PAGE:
You know the basics of computer security.
Use strong passwords, keep your anti-virus up to date, do your online banking at home. But does that mean you’ve got all your bases covered?
In this day and age? Not likely.
So what can you do to keep your computer and mobile devices safe? Follow these simple tips to keep viruses, spam and hackers at bay.
When visiting a banking website, entering your credit card information or accessing webmail, look for a green lock in the address bar.
You should see https:// at the beginning of the URL. If you don’t, leave the website immediately – it is likely a fake.
Find a good deal online? If it’s too good to be true, it is. If you’re unsure about a website, search Google for the website name used in conjunction with the word “fake” or “scam”.
There are many blogs and discussion forums online where people post complaints about fraudulent websites and these will likely pop up when you run this search.
If you have an anti-virus program installed on your computer such as Norton or MacAfee, these programs take precedence over your built-in computer firewall.
If you don’t, on a Windows computer go to your control panel and type the word firewall in the search box. Your firewall should say it is on or connected. On a Mac, you’ll need to click the Apple icon on your toolbar, go to system preferences, then security and firewall.
If you don’t do any file sharing, you might want to disable file media and sharing completely to further enhance security on your PC.
One of the most common ways for a virus to enter a computer is through email. For this reason, it’s important to avoid opening suspicious emails, even if the email appears to be from someone you know.
When an email account is abandoned, particularly once it becomes overrun with spam, hackers often gain access to the account and send spam and phishing emails to all their contacts. If you suspect this has happened to someone you know, notify them that their account is compromised so they can shut it down and avoid putting their contacts at risk.
If your computer crashes or falls victim to the newest type of ransomware, you’ll be thankful you backed up your data. If this has already happened to you in the past, you’re likely already backing up your data (unless you’re a glutton for punishment of course).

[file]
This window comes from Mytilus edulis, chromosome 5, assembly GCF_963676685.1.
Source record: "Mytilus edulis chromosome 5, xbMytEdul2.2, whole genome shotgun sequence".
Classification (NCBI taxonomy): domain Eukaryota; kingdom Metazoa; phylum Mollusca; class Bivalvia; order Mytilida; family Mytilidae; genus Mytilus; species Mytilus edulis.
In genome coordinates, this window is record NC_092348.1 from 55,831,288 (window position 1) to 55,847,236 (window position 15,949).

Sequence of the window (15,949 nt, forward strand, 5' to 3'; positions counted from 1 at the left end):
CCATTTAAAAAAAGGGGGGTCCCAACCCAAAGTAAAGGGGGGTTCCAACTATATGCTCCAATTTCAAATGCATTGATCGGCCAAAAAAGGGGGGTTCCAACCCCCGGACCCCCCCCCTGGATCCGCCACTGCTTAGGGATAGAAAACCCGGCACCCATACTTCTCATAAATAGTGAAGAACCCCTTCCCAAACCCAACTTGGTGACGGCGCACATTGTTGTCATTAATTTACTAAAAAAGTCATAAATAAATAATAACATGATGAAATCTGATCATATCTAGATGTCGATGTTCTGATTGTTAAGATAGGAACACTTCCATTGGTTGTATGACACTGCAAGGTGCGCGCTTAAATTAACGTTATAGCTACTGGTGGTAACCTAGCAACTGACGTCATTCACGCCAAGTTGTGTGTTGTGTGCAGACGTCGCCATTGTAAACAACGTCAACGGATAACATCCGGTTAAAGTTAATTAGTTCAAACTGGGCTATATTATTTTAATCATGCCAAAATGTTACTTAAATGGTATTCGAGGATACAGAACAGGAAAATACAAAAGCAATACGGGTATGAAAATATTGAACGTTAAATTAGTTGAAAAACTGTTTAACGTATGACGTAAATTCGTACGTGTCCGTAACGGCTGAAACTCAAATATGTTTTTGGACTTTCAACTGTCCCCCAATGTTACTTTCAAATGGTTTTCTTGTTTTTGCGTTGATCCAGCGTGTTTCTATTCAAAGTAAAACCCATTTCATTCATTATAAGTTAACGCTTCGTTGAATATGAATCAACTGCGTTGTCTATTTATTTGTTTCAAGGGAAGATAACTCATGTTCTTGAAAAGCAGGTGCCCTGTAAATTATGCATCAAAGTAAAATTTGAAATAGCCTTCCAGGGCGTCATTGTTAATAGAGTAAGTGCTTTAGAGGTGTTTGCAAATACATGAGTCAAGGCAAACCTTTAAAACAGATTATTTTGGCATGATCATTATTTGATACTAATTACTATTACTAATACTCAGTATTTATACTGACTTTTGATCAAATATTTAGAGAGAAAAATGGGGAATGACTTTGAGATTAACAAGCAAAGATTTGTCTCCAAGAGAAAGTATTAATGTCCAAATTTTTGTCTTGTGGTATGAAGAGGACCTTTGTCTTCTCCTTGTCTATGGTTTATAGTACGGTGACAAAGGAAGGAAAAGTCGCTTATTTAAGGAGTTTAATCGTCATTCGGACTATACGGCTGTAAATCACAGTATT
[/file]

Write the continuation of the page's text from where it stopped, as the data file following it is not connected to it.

Backups can be done through a back-up service or by transferring documents to an external hard drive. If you are backing up sensitive business data, be sure to use a business grade backup system to avoid accidental data loss or theft.
Updating your operating system on a regular basis helps to minimize your chances of getting a virus. Windows regularly releases security patches that fix known vulnerabilities and errors in the Windows system.
Each year, malware is responsible for millions of dollars of damage worldwide, primarily because users don’t install these critical Windows updates. This creates a loophole for malware to exploit and this is exactly what cyber criminals are searching for.
To turn on automatic updates in Windows, click the start button, type ‘update’ and in the list of results, click Windows update. On the left side of the reading pane, click the option you want. Under recommended updates, select the “Give me recommended updates the same way I receive important updates” check box and then click OK.
By now, nearly everyone knows about email spam. But what about text spam? That’s right, spammers want to reach us where they can get our attention and for many, that’s on their phone through texts.
Often times, text spam is more successful at luring people in, due to the sense of urgency these messages create for unsuspecting victims. Avoid responding to lottery or contest messages with links encouraging you to click or respond.
As a rule of thumb, if you don’t know the sender and you’re not expecting the text, ignore it (even if it looks legitimate). If the text does appear legit and they identify themselves, pick up the phone and call the organization to confirm – don’t click.
“Free” software is often loaded with spyware, adware or worse. Never install free software without fully understanding exactly what you are installing on your computer or smartphone – that goes for apps too.
We tend to think of our mobile phones as a phone and camera with internet access, but they are much more complex than that, storing tons of personal information.
There are many different apps you can install to keep your mobile phone safe from security threats. Research different apps and read reviews. You’ll want to be sure you install an app that will actually do what it says rather than become just another drain on your battery.
These steps might seem overwhelming, but if you’ve ever lost all your data or mistakenly downloaded a virus, malware or spyware, you know these simple steps aren’t nearly as burdensome as the alternative.
The good news is, educating yourself about possible threats is more than half the battle.
If you follow just one of these tips, make sure you have a backup – it’s your silver bullet. You can replace your cell phone or computer, but those precious photos from your last vacation (that you didn’t back up or upload to Facebook) are irreplaceable.
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